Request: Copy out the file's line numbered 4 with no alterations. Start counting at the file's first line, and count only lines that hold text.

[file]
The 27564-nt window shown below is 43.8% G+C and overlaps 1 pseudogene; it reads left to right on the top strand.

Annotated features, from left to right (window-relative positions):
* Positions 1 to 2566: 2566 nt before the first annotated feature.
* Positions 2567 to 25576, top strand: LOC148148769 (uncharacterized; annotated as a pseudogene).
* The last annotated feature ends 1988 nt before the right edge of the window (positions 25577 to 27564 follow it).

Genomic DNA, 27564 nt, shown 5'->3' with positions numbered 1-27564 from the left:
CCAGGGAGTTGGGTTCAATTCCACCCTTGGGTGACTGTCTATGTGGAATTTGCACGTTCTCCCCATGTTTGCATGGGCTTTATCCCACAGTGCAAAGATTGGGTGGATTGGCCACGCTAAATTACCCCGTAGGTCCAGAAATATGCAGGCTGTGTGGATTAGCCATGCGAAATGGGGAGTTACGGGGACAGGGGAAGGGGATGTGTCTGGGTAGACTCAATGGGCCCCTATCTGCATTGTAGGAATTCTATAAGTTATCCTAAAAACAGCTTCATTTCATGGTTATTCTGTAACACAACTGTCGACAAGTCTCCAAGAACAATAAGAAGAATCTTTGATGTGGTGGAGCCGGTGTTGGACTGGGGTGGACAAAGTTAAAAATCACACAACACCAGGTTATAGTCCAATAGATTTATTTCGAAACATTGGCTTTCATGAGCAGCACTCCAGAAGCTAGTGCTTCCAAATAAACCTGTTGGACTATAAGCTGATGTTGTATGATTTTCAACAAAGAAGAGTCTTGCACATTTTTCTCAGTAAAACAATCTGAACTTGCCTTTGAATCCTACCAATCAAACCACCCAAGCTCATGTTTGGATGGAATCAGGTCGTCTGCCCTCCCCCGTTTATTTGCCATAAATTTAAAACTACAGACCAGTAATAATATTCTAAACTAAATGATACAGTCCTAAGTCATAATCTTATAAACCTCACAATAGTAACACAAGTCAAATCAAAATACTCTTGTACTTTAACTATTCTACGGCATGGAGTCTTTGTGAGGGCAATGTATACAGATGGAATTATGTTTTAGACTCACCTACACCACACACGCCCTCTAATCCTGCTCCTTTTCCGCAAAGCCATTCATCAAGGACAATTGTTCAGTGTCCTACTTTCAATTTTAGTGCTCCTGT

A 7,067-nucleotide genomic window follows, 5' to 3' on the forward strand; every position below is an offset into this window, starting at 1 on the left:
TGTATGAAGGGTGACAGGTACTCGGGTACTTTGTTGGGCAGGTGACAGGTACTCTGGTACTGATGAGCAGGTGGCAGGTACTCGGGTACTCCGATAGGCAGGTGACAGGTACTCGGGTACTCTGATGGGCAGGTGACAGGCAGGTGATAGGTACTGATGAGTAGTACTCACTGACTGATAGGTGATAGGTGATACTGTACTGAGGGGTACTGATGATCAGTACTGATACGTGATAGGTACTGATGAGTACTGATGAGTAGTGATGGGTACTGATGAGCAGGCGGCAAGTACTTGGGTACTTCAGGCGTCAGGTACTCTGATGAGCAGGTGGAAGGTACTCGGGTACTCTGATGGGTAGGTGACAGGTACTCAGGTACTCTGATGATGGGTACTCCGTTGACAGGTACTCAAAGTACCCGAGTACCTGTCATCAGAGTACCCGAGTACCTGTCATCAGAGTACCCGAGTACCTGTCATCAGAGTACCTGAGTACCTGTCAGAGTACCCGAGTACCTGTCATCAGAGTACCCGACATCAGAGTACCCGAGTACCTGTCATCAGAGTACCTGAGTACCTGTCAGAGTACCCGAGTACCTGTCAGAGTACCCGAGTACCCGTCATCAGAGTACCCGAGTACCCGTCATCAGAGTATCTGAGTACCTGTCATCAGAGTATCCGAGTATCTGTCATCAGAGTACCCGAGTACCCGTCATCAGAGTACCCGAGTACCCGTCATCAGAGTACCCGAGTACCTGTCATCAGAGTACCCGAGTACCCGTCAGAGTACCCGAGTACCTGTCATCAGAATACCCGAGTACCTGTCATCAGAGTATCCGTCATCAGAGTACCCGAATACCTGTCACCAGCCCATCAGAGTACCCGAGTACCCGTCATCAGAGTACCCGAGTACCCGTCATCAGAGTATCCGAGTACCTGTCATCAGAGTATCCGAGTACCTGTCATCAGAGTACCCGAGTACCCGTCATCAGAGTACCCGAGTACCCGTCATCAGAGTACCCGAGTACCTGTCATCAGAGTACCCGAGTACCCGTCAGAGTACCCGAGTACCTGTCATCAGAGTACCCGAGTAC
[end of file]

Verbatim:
* Positions 2567 to 25576, top strand: LOC148148769 (uncharacterized; annotated as a pseudogene).